Why does the government care about race? If we're all more than our race, why is the federal government keeping track of it? Today we dive into the history of the the US census - from its dark history of voter disenfranchisement to the present day where that same information is used to fight gerrymandering.
The US imprisons more people than any other country in the world. Today, Danielle explores why so many Americans are incarcerated and why we've turned to private prisons to hold that population.
What's the history behind public housing? Why do governments all over the world subsidize housing for the public. Today, Dannielle look at the evolution of housing projects and how the government got into the landlord game.
What motivates someone to disguise their race, gender, religion, etc.? Today Danielle explores the complicated history of passing in the United States.
Origin of Everything takes a field trip to Washington, D.C. and explores the painful history and legacy of America's Civil War. Danielle looks at Confederate and Union Civil War monuments and what spurred their construction after the war.
What does it mean to say someone is a "good" student? Today Danielle breaks down the stereotype of the perfect student and why grades alone don't define children. She also examines the systems and barriers that stop young girls and students of color from reaching their fullest potential.
Are museum collections ethical? How did these institutions end up with their vast array of artifacts and remains from every corner of the globe? Well, chances are there was some definite shadiness involved. Today, Danielle examines this complicated debate and looks closely at the cases of Saartjie Baartman and Chang and Eng Bunker.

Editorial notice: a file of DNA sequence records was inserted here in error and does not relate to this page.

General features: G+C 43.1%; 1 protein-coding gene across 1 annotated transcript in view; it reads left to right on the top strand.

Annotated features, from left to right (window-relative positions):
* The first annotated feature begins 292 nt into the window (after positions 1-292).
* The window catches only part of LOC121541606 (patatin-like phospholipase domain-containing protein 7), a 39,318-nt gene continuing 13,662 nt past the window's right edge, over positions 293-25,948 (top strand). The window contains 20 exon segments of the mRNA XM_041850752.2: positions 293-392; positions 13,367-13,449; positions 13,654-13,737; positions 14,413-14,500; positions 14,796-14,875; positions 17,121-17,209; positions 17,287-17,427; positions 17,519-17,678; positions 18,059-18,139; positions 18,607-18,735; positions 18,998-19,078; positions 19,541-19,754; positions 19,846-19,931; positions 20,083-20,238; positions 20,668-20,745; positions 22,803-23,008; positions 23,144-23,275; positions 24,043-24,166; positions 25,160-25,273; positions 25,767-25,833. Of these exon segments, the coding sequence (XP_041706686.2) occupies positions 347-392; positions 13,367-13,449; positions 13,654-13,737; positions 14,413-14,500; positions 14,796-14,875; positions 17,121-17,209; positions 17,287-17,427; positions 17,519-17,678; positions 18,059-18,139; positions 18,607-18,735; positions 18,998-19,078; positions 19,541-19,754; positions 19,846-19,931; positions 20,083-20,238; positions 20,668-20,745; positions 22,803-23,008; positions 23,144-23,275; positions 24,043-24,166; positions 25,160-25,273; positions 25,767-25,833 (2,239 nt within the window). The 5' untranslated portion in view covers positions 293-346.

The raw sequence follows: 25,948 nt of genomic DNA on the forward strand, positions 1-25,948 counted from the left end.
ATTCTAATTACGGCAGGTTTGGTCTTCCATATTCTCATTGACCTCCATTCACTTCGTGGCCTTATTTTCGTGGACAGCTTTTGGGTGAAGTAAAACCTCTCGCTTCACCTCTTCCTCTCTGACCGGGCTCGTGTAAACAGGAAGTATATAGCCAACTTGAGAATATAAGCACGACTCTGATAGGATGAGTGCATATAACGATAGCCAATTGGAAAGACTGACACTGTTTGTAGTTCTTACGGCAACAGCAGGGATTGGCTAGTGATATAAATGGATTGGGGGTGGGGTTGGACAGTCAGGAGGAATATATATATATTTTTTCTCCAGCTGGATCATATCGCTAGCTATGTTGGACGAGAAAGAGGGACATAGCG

Today Danielle looks back on the long road to ratification for the 19th Amendment. She explains how the Seneca Falls Convention wasn't seen as important at the time and how some of the most famous suffragists of the time (Susan B. Anthony, Lucretia Mott, and Elizabeth Cady Stanton) wrote a whole history book to ensure they were remembered.
It may seem obvious, but only 40-45% of colonists supported the cause. It's not as simple as it may appear!
What is culture? Can it even be appropriated? Is there a difference between appreciation and appropriation? Join Danielle in the theoretical minefield!
Rubber is an extremely important part of modern living, from tires to clothes to building materials to adhesives. And though we don’t often think of it in the same league as oil or cotton, industrialization drove the demand for rubber drove into intense competition between world powers hell bent on imperial expansion. How did it happen? Watch the episode to find out.
Did you know Martin Luther King Jr Day wasn’t celebrated in all 50 states until 2000? And that in order to create the holiday honoring the civil rights leader we needed help from Stevie Wonder and the National Football League. Why was this the case? Well MLK Jr, wasn’t beloved by everyone during his life and winning the battle to create a holiday in his honor took a lot of work. How did it all happen? Watch the episode to find out.